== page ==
Electricity generators of Gujarat, Punjab and Tamil Nadu end up compensating most of the passenger subsidy of the Railways, Brookings India has said in a report.
Users of coal, a commodity which contributes maximum to the Railway earnings, also end up paying the maximum amount to compensate losses generated by the national transporter. The Railways’ business model runs on overcharging its freight customer and subsidising the passenger. To fulfil the government’s vision of connecting the country, the Railways is not allocated any budgetary support for passengers, in the form of subsidies. Any support from the government is only to be used for expansion, notes the report. Thus, the Railways ends up cross-subsidising passengers by overcharging freight.
Detailing about coal, the report notes that the tariffs for the fuel have gone up at a sharper rate than the wholesale price index. Coal, the major input for State power houses, is moved primarily by rail from the mines.
The Railways today overcharges coal freight by about 31 per cent to offset its “social obligation” or coaching losses, says the study. Due to this higher price, in fiscal 2017, the cost of power went up by an average of 10 paisa per kiloWatthour (kWh) from coal to thermal power plants (₹10,800 crore) on the basis of all electricity generated in India.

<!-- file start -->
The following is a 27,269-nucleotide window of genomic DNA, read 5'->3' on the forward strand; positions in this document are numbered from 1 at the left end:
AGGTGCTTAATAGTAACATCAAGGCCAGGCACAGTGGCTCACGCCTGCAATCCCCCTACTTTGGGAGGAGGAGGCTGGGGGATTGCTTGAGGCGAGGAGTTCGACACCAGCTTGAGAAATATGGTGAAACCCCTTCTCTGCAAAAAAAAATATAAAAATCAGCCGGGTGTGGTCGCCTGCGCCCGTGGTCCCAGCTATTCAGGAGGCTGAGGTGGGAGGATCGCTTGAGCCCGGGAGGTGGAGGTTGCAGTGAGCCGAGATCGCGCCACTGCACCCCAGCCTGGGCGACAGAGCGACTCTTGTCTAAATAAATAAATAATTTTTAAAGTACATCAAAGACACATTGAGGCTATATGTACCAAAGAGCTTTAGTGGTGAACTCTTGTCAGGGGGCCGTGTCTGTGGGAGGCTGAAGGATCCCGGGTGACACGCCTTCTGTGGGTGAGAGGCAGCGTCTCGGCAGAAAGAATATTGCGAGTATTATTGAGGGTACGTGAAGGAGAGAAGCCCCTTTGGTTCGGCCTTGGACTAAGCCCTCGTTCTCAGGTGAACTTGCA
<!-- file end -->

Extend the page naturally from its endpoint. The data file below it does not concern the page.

“Gujarat, Punjab, Tamil Nadu that are far from coal mines, and therefore pay more than others, will contribute proportionately more to recover the coaching loss — the passenger subsidy. This overpayment by coal-based power applies to all coal generation in States like Punjab as all their coal comes via Railways,” said the report titled ‘Indian Railways and coal, an unsustainable interdependency’. “Coal contributes 44 per cent of the revenue and even a higher share to Railways’ profitability,” it said. On an average, rail accounts for over 85 per cent of the cost for transporting coal to thermal power plants. However, a large number of power plants are located at pithead, and do not use the rail mode of transportation.
In this context, the study said that the advent and wider adoption of newer technology will move coal loading away from rail. Growing renewable energy (RE) will displace coal generation, but the share of RE will disproportionately grow in States with high solar and wind resources — coincidently those far from coal mines.
For distant locations, the rise of high-voltage DC technologies has meant it can be cheaper and more efficient to send power over the wire than transport coal by Railways.